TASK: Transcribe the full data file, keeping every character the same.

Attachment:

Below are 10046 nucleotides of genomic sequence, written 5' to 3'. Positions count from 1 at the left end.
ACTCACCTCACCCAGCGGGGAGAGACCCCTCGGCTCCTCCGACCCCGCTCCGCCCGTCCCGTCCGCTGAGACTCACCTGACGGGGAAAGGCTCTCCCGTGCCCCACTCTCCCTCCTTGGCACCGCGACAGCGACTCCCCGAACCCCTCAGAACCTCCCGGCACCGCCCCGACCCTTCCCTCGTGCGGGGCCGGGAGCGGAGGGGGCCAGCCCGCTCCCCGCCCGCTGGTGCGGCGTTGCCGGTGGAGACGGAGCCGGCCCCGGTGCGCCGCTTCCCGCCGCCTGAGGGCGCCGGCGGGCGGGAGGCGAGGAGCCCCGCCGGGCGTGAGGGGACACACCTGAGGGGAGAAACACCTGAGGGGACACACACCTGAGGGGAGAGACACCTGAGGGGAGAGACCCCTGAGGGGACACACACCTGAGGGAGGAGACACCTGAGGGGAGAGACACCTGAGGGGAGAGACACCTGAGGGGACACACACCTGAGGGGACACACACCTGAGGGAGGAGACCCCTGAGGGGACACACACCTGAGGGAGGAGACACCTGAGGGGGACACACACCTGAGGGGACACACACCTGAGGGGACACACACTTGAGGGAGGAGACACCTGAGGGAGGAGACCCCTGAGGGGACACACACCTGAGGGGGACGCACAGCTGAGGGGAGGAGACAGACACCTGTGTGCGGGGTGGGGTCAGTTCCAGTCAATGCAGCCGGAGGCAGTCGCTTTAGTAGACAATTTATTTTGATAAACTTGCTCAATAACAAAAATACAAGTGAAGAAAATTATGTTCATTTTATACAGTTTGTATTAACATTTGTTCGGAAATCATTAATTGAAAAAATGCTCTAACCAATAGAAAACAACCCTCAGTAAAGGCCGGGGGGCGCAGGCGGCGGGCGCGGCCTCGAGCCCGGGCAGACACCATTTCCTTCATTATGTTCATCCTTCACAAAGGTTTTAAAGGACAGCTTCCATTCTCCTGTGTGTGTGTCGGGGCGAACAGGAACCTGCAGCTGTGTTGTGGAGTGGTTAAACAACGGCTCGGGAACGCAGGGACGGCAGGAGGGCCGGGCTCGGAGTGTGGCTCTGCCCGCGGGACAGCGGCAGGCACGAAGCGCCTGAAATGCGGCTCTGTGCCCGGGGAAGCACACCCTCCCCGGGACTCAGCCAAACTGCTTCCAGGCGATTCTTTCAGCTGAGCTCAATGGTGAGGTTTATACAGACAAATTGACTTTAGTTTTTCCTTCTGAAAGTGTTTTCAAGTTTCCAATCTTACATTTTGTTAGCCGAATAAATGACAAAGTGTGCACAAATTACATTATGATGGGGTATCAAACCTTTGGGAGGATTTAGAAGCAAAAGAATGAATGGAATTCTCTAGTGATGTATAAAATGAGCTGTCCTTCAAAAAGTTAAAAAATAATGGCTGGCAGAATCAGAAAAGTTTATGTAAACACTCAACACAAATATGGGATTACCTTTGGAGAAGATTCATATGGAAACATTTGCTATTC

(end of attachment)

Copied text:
Below are 10046 nucleotides of genomic sequence, written 5' to 3'. Positions count from 1 at the left end.
ACTCACCTCACCCAGCGGGGAGAGACCCCTCGGCTCCTCCGACCCCGCTCCGCCCGTCCCGTCCGCTGAGACTCACCTGACGGGGAAAGGCTCTCCCGTGCCCCACTCTCCCTCCTTGGCACCGCGACAGCGACTCCCCGAACCCCTCAGAACCTCCCGGCACCGCCCCGACCCTTCCCTCGTGCGGGGCCGGGAGCGGAGGGGGCCAGCCCGCTCCCCGCCCGCTGGTGCGGCGTTGCCGGTGGAGACGGAGCCGGCCCCGGTGCGCCGCTTCCCGCCGCCTGAGGGCGCCGGCGGGCGGGAGGCGAGGAGCCCCGCCGGGCGTGAGGGGACACACCTGAGGGGAGAAACACCTGAGGGGACACACACCTGAGGGGAGAGACACCTGAGGGGAGAGACCCCTGAGGGGACACACACCTGAGGGAGGAGACACCTGAGGGGAGAGACACCTGAGGGGAGAGACACCTGAGGGGACACACACCTGAGGGGACACACACCTGAGGGAGGAGACCCCTGAGGGGACACACACCTGAGGGAGGAGACACCTGAGGGGGACACACACCTGAGGGGACACACACCTGAGGGGACACACACTTGAGGGAGGAGACACCTGAGGGAGGAGACCCCTGAGGGGACACACACCTGAGGGGGACGCACAGCTGAGGGGAGGAGACAGACACCTGTGTGCGGGGTGGGGTCAGTTCCAGTCAATGCAGCCGGAGGCAGTCGCTTTAGTAGACAATTTATTTTGATAAACTTGCTCAATAACAAAAATACAAGTGAAGAAAATTATGTTCATTTTATACAGTTTGTATTAACATTTGTTCGGAAATCATTAATTGAAAAAATGCTCTAACCAATAGAAAACAACCCTCAGTAAAGGCCGGGGGGCGCAGGCGGCGGGCGCGGCCTCGAGCCCGGGCAGACACCATTTCCTTCATTATGTTCATCCTTCACAAAGGTTTTAAAGGACAGCTTCCATTCTCCTGTGTGTGTGTCGGGGCGAACAGGAACCTGCAGCTGTGTTGTGGAGTGGTTAAACAACGGCTCGGGAACGCAGGGACGGCAGGAGGGCCGGGCTCGGAGTGTGGCTCTGCCCGCGGGACAGCGGCAGGCACGAAGCGCCTGAAATGCGGCTCTGTGCCCGGGGAAGCACACCCTCCCCGGGACTCAGCCAAACTGCTTCCAGGCGATTCTTTCAGCTGAGCTCAATGGTGAGGTTTATACAGACAAATTGACTTTAGTTTTTCCTTCTGAAAGTGTTTTCAAGTTTCCAATCTTACATTTTGTTAGCCGAATAAATGACAAAGTGTGCACAAATTACATTATGATGGGGTATCAAACCTTTGGGAGGATTTAGAAGCAAAAGAATGAATGGAATTCTCTAGTGATGTATAAAATGAGCTGTCCTTCAAAAAGTTAAAAAATAATGGCTGGCAGAATCAGAAAAGTTTATGTAAACACTCAACACAAATATGGGATTACCTTTGGAGAAGATTCATATGGAAACATTTGCTATTC